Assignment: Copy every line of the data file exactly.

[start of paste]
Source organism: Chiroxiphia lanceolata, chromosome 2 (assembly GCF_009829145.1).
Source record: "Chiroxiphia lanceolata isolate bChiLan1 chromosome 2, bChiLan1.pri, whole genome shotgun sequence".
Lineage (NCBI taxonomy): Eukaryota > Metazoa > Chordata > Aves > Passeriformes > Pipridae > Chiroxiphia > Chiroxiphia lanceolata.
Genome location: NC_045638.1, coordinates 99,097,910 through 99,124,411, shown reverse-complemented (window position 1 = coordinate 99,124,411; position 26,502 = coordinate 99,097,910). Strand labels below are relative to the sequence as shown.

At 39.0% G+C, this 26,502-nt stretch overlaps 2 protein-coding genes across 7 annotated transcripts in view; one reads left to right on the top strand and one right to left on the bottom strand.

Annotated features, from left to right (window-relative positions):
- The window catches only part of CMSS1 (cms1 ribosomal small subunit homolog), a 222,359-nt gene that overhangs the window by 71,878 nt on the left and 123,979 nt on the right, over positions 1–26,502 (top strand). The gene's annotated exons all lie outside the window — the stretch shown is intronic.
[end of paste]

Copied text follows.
Source organism: Chiroxiphia lanceolata, chromosome 2 (assembly GCF_009829145.1).
Source record: "Chiroxiphia lanceolata isolate bChiLan1 chromosome 2, bChiLan1.pri, whole genome shotgun sequence".
Lineage (NCBI taxonomy): Eukaryota > Metazoa > Chordata > Aves > Passeriformes > Pipridae > Chiroxiphia > Chiroxiphia lanceolata.
Genome location: NC_045638.1, coordinates 99,097,910 through 99,124,411, shown reverse-complemented (window position 1 = coordinate 99,124,411; position 26,502 = coordinate 99,097,910). Strand labels below are relative to the sequence as shown.

At 39.0% G+C, this 26,502-nt stretch overlaps 2 protein-coding genes across 7 annotated transcripts in view; one reads left to right on the top strand and one right to left on the bottom strand.

Annotated features, from left to right (window-relative positions):
- The window catches only part of CMSS1 (cms1 ribosomal small subunit homolog), a 222,359-nt gene that overhangs the window by 71,878 nt on the left and 123,979 nt on the right, over positions 1–26,502 (top strand). The gene's annotated exons all lie outside the window — the stretch shown is intronic.